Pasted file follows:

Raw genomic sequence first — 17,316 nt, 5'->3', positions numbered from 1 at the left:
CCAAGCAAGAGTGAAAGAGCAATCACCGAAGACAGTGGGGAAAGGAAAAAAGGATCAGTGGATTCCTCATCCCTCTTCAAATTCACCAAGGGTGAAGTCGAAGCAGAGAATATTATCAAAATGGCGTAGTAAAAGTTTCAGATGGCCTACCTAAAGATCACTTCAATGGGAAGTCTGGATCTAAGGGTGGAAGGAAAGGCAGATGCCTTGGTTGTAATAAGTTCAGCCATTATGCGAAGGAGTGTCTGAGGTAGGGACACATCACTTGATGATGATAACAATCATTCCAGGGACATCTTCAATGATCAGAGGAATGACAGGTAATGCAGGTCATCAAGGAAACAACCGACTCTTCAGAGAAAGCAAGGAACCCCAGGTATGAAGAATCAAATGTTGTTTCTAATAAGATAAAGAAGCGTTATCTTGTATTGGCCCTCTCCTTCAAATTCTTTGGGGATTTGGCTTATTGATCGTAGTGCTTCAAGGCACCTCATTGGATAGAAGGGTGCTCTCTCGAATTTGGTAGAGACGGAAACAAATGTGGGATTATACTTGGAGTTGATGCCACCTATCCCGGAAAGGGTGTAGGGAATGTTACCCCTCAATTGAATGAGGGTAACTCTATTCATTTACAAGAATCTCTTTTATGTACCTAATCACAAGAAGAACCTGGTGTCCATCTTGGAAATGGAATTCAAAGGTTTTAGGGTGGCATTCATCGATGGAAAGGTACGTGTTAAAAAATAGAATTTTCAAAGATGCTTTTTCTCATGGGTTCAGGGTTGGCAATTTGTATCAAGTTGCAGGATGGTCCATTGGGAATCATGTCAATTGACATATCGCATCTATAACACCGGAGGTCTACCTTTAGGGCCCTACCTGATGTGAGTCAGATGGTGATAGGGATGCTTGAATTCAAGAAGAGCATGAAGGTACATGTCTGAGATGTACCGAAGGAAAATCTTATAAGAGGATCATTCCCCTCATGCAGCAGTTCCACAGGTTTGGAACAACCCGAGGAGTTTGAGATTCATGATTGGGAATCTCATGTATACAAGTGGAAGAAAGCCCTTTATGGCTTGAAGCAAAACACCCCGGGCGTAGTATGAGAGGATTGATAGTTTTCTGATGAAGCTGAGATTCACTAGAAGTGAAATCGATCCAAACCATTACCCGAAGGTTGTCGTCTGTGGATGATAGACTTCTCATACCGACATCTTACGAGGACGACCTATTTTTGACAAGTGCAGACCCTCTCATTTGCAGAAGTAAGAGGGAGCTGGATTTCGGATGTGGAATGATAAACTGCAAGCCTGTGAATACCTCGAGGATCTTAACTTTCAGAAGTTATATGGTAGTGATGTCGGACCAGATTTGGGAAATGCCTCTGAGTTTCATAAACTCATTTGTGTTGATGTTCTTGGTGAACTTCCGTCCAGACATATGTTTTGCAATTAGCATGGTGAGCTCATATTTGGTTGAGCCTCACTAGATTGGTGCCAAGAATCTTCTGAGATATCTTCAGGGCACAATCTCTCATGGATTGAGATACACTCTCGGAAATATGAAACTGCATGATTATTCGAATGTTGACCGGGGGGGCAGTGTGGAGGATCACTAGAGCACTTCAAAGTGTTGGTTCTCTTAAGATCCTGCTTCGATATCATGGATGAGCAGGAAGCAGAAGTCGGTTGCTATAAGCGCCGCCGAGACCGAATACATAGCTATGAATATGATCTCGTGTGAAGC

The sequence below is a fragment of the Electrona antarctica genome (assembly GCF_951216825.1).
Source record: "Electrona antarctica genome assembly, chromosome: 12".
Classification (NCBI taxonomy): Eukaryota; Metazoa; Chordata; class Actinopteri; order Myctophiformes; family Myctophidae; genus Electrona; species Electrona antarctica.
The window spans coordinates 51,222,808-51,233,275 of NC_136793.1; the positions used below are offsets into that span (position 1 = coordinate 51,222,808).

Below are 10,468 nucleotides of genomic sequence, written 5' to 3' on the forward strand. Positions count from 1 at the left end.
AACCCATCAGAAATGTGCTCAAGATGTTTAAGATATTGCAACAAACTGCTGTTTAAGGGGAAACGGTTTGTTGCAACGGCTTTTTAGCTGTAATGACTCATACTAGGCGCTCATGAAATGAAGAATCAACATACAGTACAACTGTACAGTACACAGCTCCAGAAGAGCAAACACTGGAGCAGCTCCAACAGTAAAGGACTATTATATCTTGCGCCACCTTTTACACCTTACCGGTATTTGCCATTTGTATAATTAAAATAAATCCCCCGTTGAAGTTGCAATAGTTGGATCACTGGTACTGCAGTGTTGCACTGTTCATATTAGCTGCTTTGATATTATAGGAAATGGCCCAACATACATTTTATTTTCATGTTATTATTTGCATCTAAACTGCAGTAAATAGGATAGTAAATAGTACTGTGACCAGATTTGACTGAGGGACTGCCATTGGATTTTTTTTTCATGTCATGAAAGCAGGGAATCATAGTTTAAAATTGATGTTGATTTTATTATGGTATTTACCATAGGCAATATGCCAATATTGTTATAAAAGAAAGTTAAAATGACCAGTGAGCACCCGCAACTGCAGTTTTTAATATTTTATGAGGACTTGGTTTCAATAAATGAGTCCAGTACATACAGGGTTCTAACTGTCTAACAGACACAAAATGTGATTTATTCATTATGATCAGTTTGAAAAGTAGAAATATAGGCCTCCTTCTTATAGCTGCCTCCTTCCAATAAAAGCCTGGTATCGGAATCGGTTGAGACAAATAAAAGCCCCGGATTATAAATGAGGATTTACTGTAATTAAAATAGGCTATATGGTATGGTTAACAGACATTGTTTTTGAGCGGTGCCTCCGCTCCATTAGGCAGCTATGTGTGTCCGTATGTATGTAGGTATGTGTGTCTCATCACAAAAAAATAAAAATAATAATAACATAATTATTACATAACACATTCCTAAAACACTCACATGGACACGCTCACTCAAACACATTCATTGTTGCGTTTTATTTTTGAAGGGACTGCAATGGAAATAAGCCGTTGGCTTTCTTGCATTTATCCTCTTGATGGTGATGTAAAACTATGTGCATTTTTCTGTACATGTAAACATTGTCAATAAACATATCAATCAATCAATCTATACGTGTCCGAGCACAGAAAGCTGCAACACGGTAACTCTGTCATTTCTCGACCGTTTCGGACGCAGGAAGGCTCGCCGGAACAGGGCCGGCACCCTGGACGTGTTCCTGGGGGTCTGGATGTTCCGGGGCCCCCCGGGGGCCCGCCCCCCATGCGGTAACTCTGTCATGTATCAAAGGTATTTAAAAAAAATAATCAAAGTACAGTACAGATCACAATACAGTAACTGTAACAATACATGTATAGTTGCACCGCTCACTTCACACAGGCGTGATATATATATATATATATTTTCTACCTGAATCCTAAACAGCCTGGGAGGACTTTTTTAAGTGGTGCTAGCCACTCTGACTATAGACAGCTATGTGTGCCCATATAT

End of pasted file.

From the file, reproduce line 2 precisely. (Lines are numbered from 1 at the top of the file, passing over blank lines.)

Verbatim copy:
CCAAGCAAGAGTGAAAGAGCAATCACCGAAGACAGTGGGGAAAGGAAAAAAGGATCAGTGGATTCCTCATCCCTCTTCAAATTCACCAAGGGTGAAGTCGAAGCAGAGAATATTATCAAAATGGCGTAGTAAAAGTTTCAGATGGCCTACCTAAAGATCACTTCAATGGGAAGTCTGGATCTAAGGGTGGAAGGAAAGGCAGATGCCTTGGTTGTAATAAGTTCAGCCATTATGCGAAGGAGTGTCTGAGGTAGGGACACATCACTTGATGATGATAACAATCATTCCAGGGACATCTTCAATGATCAGAGGAATGACAGGTAATGCAGGTCATCAAGGAAACAACCGACTCTTCAGAGAAAGCAAGGAACCCCAGGTATGAAGAATCAAATGTTGTTTCTAATAAGATAAAGAAGCGTTATCTTGTATTGGCCCTCTCCTTCAAATTCTTTGGGGATTTGGCTTATTGATCGTAGTGCTTCAAGGCACCTCATTGGATAGAAGGGTGCTCTCTCGAATTTGGTAGAGACGGAAACAAATGTGGGATTATACTTGGAGTTGATGCCACCTATCCCGGAAAGGGTGTAGGGAATGTTACCCCTCAATTGAATGAGGGTAACTCTATTCATTTACAAGAATCTCTTTTATGTACCTAATCACAAGAAGAACCTGGTGTCCATCTTGGAAATGGAATTCAAAGGTTTTAGGGTGGCATTCATCGATGGAAAGGTACGTGTTAAAAAATAGAATTTTCAAAGATGCTTTTTCTCATGGGTTCAGGGTTGGCAATTTGTATCAAGTTGCAGGATGGTCCATTGGGAATCATGTCAATTGACATATCGCATCTATAACACCGGAGGTCTACCTTTAGGGCCCTACCTGATGTGAGTCAGATGGTGATAGGGATGCTTGAATTCAAGAAGAGCATGAAGGTACATGTCTGAGATGTACCGAAGGAAAATCTTATAAGAGGATCATTCCCCTCATGCAGCAGTTCCACAGGTTTGGAACAACCCGAGGAGTTTGAGATTCATGATTGGGAATCTCATGTATACAAGTGGAAGAAAGCCCTTTATGGCTTGAAGCAAAACACCCCGGGCGTAGTATGAGAGGATTGATAGTTTTCTGATGAAGCTGAGATTCACTAGAAGTGAAATCGATCCAAACCATTACCCGAAGGTTGTCGTCTGTGGATGATAGACTTCTCATACCGACATCTTACGAGGACGACCTATTTTTGACAAGTGCAGACCCTCTCATTTGCAGAAGTAAGAGGGAGCTGGATTTCGGATGTGGAATGATAAACTGCAAGCCTGTGAATACCTCGAGGATCTTAACTTTCAGAAGTTATATGGTAGTGATGTCGGACCAGATTTGGGAAATGCCTCTGAGTTTCATAAACTCATTTGTGTTGATGTTCTTGGTGAACTTCCGTCCAGACATATGTTTTGCAATTAGCATGGTGAGCTCATATTTGGTTGAGCCTCACTAGATTGGTGCCAAGAATCTTCTGAGATATCTTCAGGGCACAATCTCTCATGGATTGAGATACACTCTCGGAAATATGAAACTGCATGATTATTCGAATGTTGACCGGGGGGGCAGTGTGGAGGATCACTAGAGCACTTCAAAGTGTTGGTTCTCTTAAGATCCTGCTTCGATATCATGGATGAGCAGGAAGCAGAAGTCGGTTGCTATAAGCGCCGCCGAGACCGAATACATAGCTATGAATATGATCTCGTGTGAAGC